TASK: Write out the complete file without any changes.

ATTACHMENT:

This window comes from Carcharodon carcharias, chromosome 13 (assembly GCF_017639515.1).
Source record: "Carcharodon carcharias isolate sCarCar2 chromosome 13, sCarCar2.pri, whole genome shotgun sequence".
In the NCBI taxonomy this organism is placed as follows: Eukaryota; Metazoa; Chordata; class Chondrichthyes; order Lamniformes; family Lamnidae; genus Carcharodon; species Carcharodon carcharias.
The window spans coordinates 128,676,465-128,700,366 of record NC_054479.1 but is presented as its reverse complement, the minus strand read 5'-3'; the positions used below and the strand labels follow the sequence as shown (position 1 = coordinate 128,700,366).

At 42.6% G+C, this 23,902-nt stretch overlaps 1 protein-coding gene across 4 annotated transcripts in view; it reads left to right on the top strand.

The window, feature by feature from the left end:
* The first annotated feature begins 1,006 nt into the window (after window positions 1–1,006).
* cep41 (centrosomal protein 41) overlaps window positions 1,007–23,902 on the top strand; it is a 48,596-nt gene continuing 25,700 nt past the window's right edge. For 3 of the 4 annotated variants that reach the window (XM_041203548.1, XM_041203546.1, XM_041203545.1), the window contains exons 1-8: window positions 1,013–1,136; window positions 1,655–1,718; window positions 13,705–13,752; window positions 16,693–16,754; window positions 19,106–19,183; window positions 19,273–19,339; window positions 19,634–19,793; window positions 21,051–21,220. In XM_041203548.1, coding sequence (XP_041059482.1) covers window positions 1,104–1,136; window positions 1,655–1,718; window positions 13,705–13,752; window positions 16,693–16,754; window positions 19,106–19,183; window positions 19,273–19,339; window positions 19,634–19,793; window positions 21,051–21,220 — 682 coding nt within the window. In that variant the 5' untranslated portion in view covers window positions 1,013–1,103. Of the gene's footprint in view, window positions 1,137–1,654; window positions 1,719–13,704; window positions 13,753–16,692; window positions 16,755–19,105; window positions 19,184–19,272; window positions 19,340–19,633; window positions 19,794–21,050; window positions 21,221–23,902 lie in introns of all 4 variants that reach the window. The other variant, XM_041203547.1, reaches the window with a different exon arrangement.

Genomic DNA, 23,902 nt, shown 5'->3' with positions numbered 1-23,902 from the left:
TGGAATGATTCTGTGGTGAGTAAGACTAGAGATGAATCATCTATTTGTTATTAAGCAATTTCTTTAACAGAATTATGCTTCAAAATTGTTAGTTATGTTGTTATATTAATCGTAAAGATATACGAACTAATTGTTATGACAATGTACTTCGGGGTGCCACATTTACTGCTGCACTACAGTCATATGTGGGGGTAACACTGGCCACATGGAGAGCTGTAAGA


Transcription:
This window comes from Carcharodon carcharias, chromosome 13 (assembly GCF_017639515.1).
Source record: "Carcharodon carcharias isolate sCarCar2 chromosome 13, sCarCar2.pri, whole genome shotgun sequence".
In the NCBI taxonomy this organism is placed as follows: Eukaryota; Metazoa; Chordata; class Chondrichthyes; order Lamniformes; family Lamnidae; genus Carcharodon; species Carcharodon carcharias.
The window spans coordinates 128,676,465-128,700,366 of record NC_054479.1 but is presented as its reverse complement, the minus strand read 5'-3'; the positions used below and the strand labels follow the sequence as shown (position 1 = coordinate 128,700,366).

At 42.6% G+C, this 23,902-nt stretch overlaps 1 protein-coding gene across 4 annotated transcripts in view; it reads left to right on the top strand.

The window, feature by feature from the left end:
* The first annotated feature begins 1,006 nt into the window (after window positions 1–1,006).
* cep41 (centrosomal protein 41) overlaps window positions 1,007–23,902 on the top strand; it is a 48,596-nt gene continuing 25,700 nt past the window's right edge. For 3 of the 4 annotated variants that reach the window (XM_041203548.1, XM_041203546.1, XM_041203545.1), the window contains exons 1-8: window positions 1,013–1,136; window positions 1,655–1,718; window positions 13,705–13,752; window positions 16,693–16,754; window positions 19,106–19,183; window positions 19,273–19,339; window positions 19,634–19,793; window positions 21,051–21,220. In XM_041203548.1, coding sequence (XP_041059482.1) covers window positions 1,104–1,136; window positions 1,655–1,718; window positions 13,705–13,752; window positions 16,693–16,754; window positions 19,106–19,183; window positions 19,273–19,339; window positions 19,634–19,793; window positions 21,051–21,220 — 682 coding nt within the window. In that variant the 5' untranslated portion in view covers window positions 1,013–1,103. Of the gene's footprint in view, window positions 1,137–1,654; window positions 1,719–13,704; window positions 13,753–16,692; window positions 16,755–19,105; window positions 19,184–19,272; window positions 19,340–19,633; window positions 19,794–21,050; window positions 21,221–23,902 lie in introns of all 4 variants that reach the window. The other variant, XM_041203547.1, reaches the window with a different exon arrangement.

Genomic DNA, 23,902 nt, shown 5'->3' with positions numbered 1-23,902 from the left:
TGGAATGATTCTGTGGTGAGTAAGACTAGAGATGAATCATCTATTTGTTATTAAGCAATTTCTTTAACAGAATTATGCTTCAAAATTGTTAGTTATGTTGTTATATTAATCGTAAAGATATACGAACTAATTGTTATGACAATGTACTTCGGGGTGCCACATTTACTGCTGCACTACAGTCATATGTGGGGGTAACACTGGCCACATGGAGAGCTGTAAGA